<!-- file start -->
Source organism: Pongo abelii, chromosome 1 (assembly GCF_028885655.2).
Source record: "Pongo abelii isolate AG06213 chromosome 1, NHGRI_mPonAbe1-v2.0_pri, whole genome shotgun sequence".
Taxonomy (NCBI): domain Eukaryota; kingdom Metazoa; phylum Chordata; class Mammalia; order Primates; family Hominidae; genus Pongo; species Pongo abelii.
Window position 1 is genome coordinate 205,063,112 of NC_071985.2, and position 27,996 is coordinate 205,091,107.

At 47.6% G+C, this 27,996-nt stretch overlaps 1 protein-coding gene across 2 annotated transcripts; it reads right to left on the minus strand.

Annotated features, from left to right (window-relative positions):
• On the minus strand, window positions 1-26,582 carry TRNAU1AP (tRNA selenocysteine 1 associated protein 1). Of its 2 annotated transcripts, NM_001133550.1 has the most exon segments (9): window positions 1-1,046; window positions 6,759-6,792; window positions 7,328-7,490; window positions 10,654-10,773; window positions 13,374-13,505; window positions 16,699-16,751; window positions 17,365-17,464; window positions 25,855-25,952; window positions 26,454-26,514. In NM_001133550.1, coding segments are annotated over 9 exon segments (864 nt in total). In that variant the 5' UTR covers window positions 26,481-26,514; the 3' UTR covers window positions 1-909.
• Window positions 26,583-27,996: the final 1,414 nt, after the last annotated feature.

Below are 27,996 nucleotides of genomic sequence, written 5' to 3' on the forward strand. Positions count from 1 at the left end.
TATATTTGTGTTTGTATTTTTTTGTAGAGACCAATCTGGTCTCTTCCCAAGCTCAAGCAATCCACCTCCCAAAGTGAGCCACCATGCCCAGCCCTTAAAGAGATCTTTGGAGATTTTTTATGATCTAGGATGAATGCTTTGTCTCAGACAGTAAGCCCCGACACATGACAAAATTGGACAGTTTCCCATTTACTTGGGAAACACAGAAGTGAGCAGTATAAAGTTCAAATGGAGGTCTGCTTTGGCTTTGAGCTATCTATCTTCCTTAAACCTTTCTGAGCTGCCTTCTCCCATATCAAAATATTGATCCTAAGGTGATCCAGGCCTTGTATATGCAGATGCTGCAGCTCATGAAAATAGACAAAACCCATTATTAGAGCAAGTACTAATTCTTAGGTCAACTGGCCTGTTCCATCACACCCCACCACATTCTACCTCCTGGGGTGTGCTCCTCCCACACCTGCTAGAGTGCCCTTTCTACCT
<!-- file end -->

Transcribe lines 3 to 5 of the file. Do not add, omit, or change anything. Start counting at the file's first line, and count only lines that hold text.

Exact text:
Taxonomy (NCBI): domain Eukaryota; kingdom Metazoa; phylum Chordata; class Mammalia; order Primates; family Hominidae; genus Pongo; species Pongo abelii.
Window position 1 is genome coordinate 205,063,112 of NC_071985.2, and position 27,996 is coordinate 205,091,107.

At 47.6% G+C, this 27,996-nt stretch overlaps 1 protein-coding gene across 2 annotated transcripts; it reads right to left on the minus strand.